Saul was a young and zealous Pharisee who was deeply involved in the persecutions of early Christians, and he was present at the moment when St. Stephen was martyred and stoned to death. He was also instrumental in leading the efforts of the Sanhedrin or the Jewish High Council in their attempts to destroy the Church and the followers of Christ in its earliest moments. Saul went from place to place and carried out often violent attacks and arrests against the followers of the Lord.

Therefore, it was most unlikely and unexpected for Saul to be called by God, and yet, God called him and spoke to him as he was on his way to Damascus to arrest the Christian faithful and destroy the Church there. The Lord revealed Himself to Saul and spoke of how his actions had been misled and mistaken. Saul turned towards the Lord and was baptised as a Christian. And from then on henceforth, he became a courageous and faithful defender of the faith and worked hard to bring the Good News of God to all the peoples.

That was how St. Paul the Apostle came to be. Much like Simon being called by the Lord and was bestowed the new name of Peter (the ‘Rock’) by the Lord, and even earlier on, as Abram, the father of many nations, upon his making of a Covenant with God, became Abraham, thus the change in name from Saul to Paul also signified this change in attitude and life, from one that was filled with wickedness and misguided anger against the Lord and His faithful, to one that is guided and entrusted fully to God.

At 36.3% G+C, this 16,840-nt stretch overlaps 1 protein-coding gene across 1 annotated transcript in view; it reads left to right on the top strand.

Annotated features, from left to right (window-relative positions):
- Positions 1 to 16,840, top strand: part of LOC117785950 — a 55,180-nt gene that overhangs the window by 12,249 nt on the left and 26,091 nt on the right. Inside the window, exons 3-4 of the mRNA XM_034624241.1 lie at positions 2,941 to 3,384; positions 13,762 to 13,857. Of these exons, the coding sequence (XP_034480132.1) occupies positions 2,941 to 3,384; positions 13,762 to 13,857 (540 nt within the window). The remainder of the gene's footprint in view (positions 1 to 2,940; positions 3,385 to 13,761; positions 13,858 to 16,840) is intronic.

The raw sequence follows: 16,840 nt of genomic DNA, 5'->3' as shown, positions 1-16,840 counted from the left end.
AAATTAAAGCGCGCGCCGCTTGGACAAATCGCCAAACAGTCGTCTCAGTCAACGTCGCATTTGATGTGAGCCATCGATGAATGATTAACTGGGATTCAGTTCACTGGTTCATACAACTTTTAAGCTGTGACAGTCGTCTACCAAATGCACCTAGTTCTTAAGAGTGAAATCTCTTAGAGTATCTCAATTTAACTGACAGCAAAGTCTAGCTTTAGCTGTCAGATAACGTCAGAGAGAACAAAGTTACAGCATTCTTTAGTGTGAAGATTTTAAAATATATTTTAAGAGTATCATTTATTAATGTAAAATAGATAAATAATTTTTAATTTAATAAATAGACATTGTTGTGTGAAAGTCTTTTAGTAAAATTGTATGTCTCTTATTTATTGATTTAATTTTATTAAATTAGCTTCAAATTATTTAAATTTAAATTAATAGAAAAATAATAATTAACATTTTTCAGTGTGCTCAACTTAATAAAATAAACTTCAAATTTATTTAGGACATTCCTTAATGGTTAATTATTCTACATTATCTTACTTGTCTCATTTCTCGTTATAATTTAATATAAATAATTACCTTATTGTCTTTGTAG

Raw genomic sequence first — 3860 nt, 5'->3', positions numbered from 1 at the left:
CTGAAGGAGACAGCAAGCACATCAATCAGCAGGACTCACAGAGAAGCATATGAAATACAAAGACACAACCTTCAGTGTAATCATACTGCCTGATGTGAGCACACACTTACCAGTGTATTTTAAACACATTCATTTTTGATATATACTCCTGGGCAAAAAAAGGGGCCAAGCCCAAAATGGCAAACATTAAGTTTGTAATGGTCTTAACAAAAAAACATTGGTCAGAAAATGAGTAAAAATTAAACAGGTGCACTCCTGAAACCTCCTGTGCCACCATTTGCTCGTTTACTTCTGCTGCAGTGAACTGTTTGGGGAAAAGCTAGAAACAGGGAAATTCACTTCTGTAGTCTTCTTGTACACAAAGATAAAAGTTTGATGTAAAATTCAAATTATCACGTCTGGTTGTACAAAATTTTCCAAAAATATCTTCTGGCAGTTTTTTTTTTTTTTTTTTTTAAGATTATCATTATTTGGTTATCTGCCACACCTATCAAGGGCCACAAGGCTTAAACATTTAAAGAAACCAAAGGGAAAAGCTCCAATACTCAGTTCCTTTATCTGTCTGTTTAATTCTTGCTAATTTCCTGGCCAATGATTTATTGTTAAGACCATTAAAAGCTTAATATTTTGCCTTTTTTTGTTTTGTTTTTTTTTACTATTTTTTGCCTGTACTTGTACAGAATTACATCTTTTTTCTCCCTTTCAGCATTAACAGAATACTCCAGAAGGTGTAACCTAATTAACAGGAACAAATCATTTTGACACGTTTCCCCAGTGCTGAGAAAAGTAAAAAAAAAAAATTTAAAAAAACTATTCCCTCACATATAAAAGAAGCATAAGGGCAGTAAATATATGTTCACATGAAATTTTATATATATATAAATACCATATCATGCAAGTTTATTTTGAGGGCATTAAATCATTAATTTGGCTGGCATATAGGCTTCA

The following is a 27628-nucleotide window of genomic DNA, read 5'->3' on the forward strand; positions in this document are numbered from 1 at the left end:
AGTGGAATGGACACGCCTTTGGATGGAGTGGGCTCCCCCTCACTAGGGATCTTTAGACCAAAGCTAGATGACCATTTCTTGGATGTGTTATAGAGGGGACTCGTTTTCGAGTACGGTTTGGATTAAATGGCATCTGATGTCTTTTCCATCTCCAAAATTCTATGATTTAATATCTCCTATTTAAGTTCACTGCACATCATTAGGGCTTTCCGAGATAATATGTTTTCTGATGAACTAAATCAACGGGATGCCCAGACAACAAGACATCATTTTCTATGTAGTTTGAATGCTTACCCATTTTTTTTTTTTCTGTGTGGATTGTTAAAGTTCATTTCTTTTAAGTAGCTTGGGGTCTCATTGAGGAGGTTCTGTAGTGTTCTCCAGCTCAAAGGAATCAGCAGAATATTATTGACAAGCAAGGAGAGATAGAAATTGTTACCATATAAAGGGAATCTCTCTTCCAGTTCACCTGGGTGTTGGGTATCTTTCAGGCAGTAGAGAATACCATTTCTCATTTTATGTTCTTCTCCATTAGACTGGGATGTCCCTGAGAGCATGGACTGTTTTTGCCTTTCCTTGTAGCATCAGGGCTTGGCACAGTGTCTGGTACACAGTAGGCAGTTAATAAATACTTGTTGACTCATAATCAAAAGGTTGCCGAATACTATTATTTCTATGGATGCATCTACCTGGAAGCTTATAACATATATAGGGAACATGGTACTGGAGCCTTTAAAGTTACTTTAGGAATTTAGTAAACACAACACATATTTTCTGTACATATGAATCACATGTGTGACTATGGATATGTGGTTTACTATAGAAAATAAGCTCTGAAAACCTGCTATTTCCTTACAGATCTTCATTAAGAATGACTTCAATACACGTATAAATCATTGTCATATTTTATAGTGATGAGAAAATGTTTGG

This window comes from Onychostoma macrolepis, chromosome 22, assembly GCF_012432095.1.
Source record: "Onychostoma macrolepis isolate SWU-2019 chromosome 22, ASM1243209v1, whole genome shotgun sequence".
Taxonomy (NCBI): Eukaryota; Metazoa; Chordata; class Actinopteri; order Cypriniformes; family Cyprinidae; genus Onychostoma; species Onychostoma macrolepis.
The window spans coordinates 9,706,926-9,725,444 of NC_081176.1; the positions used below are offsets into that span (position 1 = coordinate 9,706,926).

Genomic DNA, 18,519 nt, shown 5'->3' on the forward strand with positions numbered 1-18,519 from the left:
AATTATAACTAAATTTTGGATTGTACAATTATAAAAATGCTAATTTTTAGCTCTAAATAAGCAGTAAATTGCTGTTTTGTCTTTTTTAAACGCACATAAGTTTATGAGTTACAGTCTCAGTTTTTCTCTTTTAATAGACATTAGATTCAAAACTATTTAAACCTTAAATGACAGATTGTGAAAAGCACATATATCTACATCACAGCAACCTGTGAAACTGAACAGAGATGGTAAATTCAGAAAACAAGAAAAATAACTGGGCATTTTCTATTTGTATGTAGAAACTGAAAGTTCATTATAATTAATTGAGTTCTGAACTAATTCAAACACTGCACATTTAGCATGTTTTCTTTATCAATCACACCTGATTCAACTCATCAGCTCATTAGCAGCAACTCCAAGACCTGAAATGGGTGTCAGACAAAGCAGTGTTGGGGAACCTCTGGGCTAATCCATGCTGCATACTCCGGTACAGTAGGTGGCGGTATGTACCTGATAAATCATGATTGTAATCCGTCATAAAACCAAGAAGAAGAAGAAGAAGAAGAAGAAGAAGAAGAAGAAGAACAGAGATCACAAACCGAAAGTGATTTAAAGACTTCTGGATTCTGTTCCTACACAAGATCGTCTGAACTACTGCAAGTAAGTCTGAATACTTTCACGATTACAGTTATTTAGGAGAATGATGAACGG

Brothers and sisters in Christ, as we celebrate this Feast of the Conversion of St. Paul the Apostle, we are all called to reflect on our own conversion. For all of us, we have been baptised and therefore called to share in the same ministry and calling that St. Paul himself had received from the Lord. All of us are partakers of this same calling and ministry as those who have gone before us and responded to the Lord’s call, in being His faithful witnesses and in standing up for their faith in Him.